i got one, if the price is right you can own it.

Offline speed

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Re: Bucket List
« Reply #24 on: May 29, 2011, 12:22:03 am »
i guess one thing i want to do before i die is to go to germany and belguim, and norway, that is where my granddad is from.

Offline WDE97

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Re: Bucket List
« Reply #25 on: May 29, 2011, 12:41:28 am »
Would like to spend more time hiking, and some friends have been talking up the Wonderland trail, Tom. 
It's amazing.  I can't recommend it highly enough, it's absolutely gorgeous.

I'll be hiking the Wonderland Trail this September. Can't wait!!  Just have to stop drinking so much homebrew...  ;) 
Tom, any pointers/lessons learned from your trip?

For me... touring Scotland to see where my family originally came from, African safari (would be my 7th continent), and Machu Picchu. I'd also have to agree with punatic about seeing the earth from space. That would be stunning.
Robert H.

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Offline maxieboy

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Re: Bucket List
« Reply #26 on: May 29, 2011, 01:12:17 am »
I'd also have to agree with punatic about seeing the earth from space. That would be stunning.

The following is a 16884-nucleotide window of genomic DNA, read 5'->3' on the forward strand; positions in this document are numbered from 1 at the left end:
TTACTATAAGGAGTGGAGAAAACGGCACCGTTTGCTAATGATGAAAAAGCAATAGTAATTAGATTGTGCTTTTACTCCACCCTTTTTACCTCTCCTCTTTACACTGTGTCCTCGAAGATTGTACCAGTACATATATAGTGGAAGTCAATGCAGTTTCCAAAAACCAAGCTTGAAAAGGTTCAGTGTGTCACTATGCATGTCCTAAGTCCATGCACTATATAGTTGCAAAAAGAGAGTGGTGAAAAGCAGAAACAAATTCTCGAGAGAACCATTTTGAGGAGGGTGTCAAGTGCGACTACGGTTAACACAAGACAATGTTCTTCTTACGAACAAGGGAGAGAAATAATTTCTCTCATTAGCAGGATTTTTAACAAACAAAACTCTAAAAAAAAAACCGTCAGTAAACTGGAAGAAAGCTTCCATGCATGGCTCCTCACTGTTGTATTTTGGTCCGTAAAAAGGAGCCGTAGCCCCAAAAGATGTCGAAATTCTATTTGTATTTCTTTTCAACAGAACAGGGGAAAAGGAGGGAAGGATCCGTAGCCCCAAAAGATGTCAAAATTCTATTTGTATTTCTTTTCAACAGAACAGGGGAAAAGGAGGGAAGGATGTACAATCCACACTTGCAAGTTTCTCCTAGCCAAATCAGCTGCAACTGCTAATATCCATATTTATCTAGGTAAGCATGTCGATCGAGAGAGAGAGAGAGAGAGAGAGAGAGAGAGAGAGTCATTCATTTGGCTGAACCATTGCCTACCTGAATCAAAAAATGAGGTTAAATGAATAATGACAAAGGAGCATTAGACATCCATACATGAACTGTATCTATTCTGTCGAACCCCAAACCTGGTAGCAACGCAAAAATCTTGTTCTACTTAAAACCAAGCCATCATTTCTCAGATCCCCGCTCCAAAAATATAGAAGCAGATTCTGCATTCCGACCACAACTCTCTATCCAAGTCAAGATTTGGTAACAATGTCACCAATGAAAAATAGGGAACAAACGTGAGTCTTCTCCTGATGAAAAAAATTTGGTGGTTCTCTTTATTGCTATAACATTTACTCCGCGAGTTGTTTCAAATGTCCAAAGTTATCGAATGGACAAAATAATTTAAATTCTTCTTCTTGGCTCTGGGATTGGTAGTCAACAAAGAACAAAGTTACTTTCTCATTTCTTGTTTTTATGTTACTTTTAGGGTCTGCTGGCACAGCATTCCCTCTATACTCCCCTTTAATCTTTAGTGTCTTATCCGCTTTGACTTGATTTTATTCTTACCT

I've seen Earth from space... from Earth.  ;D  Denny knows what I'm talkin' about.  8)
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Offline 1vertical

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Re: Bucket List
« Reply #27 on: May 29, 2011, 05:08:30 am »
When the knees are shot, then it is time to sit in the German Biergartens, or just hang for a month or 2 in Italy.
I highly suggest looking into "Automolous Stem Cell PRP injections" to restore your cartiledge and avoid that surgery
and all that goes with surgery...the above is relatively a new deal...check into it....google is your friend...

Edit: I want to go offshore and reel in a Sailfish and pat it on da head take some pix etc...If it is a smaller one,
I may bring it home and make wall art out if the carcus.
« Last Edit: May 29, 2011, 12:50:15 pm by 1vertical »
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Offline tschmidlin

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Re: Bucket List
« Reply #28 on: May 29, 2011, 09:13:00 am »
I'll be hiking the Wonderland Trail this September. Can't wait!!  Just have to stop drinking so much homebrew...  ;)